The series is implacable: one image is all and can be reduced to a fragment. The avatar takes precedence in a unique, unchanging narrative, where the stereotype reigns. Kourtney Roy, photographer, actress and director makes a body, her own, available for a range of little sketches, the backdrop of which is always desolate or banal, places where bad things happen.
We are in New Orleans, a city that has not yet managed to get over Katrina, with its grim neighbourhoods, service stations and bars. Wearing a "disguise',' with no ostentation, a nameless character in a 'mask': features in them, or in fact, lives in them. 'The bar, the karaoke stage or dancefloor house an accepted solitude that family life cannot assuage. Nevertheless, there is purposefully no pathos in the depiction. The "mask" is an obvious lure, and despite changing wigs, the modifications have no effect on the way the narra-tive unfolds, it is necessarily brutal, a lost woman in a counterfeit, illusory world.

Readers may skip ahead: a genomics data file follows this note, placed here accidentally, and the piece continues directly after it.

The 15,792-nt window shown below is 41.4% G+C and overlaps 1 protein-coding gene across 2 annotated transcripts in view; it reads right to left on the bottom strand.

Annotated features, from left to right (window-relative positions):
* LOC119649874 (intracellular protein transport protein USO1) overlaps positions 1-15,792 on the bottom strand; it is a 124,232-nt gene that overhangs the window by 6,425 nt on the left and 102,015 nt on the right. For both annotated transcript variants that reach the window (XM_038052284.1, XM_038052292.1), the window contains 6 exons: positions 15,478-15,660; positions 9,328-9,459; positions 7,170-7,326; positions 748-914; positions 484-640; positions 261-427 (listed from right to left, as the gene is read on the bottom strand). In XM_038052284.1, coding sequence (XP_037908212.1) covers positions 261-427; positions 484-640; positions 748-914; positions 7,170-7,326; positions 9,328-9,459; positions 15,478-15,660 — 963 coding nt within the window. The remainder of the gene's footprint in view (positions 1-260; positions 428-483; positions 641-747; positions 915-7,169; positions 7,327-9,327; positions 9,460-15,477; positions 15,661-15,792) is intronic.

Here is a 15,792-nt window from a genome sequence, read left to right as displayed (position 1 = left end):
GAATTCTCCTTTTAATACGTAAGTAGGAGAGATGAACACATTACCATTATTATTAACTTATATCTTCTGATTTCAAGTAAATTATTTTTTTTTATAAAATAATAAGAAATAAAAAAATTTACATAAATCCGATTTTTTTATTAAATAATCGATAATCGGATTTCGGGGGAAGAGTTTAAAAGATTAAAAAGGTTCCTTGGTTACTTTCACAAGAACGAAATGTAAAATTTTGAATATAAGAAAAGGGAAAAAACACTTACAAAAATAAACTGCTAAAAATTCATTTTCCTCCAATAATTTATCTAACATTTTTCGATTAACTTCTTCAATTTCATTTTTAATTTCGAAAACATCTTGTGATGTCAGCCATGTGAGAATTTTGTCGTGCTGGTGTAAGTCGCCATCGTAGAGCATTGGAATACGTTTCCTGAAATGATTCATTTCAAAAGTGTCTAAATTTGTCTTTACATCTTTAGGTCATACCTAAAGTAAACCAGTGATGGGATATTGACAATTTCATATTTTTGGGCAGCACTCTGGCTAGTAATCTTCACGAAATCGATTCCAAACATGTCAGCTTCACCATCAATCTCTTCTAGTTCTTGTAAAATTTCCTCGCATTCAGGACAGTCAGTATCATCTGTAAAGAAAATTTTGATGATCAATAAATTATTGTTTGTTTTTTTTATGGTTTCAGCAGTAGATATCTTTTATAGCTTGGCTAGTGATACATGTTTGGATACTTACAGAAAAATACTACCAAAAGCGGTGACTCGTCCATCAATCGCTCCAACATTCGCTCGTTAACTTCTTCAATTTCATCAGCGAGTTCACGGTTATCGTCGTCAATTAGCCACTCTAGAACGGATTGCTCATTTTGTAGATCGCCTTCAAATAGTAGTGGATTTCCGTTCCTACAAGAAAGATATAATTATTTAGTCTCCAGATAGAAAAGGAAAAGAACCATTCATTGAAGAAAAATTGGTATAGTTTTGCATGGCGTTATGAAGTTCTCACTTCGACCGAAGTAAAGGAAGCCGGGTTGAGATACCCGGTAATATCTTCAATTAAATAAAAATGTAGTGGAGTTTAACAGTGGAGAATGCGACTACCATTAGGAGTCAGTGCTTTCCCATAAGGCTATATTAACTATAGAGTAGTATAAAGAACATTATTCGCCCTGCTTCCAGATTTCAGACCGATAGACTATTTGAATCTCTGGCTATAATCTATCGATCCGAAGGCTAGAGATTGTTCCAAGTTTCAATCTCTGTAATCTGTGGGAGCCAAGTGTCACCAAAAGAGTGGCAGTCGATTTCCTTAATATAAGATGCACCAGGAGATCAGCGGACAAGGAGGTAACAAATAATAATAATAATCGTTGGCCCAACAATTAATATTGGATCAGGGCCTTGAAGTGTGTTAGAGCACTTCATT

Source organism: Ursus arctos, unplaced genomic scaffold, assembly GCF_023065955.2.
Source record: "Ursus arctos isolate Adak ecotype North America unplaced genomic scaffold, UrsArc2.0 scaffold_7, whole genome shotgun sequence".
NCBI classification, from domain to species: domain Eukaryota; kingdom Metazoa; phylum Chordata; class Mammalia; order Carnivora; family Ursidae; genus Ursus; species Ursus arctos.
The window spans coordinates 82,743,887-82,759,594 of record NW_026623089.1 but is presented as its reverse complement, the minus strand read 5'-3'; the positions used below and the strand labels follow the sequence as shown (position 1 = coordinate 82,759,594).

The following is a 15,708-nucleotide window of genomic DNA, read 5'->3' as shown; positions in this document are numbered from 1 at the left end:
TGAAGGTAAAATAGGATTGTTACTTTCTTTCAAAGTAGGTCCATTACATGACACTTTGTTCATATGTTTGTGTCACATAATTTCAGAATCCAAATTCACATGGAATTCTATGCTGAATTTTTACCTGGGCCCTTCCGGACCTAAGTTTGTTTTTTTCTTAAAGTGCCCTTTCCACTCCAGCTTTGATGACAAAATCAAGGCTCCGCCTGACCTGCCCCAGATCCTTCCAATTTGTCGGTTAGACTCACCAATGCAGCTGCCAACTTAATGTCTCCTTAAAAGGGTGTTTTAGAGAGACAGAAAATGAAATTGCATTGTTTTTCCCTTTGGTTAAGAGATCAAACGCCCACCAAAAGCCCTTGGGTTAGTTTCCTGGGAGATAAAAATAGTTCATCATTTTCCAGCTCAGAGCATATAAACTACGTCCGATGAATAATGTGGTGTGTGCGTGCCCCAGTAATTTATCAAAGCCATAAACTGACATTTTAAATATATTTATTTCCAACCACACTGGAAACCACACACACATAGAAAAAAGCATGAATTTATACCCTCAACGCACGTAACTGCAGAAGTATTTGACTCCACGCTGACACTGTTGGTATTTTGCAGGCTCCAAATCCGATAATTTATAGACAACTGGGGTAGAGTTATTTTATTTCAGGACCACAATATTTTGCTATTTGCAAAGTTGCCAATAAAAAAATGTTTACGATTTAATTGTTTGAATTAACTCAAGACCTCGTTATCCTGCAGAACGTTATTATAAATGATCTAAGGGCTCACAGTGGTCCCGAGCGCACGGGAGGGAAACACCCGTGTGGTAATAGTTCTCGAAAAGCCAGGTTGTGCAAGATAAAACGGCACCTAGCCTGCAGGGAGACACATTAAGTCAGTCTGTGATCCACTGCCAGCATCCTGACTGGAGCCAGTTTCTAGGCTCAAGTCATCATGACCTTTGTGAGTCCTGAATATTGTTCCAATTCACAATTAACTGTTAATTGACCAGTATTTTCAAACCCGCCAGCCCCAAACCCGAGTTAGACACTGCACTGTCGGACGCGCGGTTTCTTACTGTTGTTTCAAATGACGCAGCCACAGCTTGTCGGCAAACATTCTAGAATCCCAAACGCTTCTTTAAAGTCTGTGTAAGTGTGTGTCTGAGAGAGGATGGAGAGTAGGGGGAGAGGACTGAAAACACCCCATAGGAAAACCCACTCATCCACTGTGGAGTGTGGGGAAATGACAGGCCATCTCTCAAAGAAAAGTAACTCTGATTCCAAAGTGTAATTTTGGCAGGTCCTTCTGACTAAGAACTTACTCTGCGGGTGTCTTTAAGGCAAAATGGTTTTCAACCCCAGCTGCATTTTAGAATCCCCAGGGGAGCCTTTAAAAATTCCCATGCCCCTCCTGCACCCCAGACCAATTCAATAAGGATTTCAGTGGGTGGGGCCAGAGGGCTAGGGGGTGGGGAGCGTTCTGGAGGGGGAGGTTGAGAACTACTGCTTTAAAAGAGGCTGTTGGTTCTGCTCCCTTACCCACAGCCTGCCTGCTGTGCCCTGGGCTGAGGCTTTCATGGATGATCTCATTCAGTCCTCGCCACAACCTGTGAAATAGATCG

What is the aim of this transformation? The provisional modification is intended to create an encounter with one of her potential doubles. The photographer and her character are looking for each other. Here photography reaches its aim: here, without a doubt, they find one another, they identify each other. In the framework of this piece of photographic fiction, the change in appearance is essential, obvious and tragically comic.
But the photographer does not fool us with these kitsch backdrops; of these preposterous wigs and this low-key eroticism there is nothing left but ennui and banality. We do not expect anything else, anything more off-putting, as the photographer, perhaps through empathy, pushes us to act, to put ourselves in the place off the character, the everyday neurotic" that inhabits us all. The title, "I Drink',' is evidence of the character s refusal to look at reality head-on, the subject that struggles to find its place in the world of language. Faced with the overdose of the world's meanings, emptiness is the only option. Everyday life is a used-up photographic material that can no longer be approached without an ironic lightness.
The illusion contributes to the balance. The artificial nature of photography is but the metaphor of the artificiality of existence. These images are not here merely to confound or amuse the viewer. They relate the viewer to the work of the imagination, which, in the end, is the medium's sole function.
-text by Francois Cheval, Co-director of Lianzhou Museum of Photography